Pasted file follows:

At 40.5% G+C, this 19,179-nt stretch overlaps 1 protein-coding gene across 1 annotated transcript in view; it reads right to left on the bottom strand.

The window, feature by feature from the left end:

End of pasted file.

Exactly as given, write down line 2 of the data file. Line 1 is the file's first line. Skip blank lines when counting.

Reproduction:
The window, feature by feature from the left end: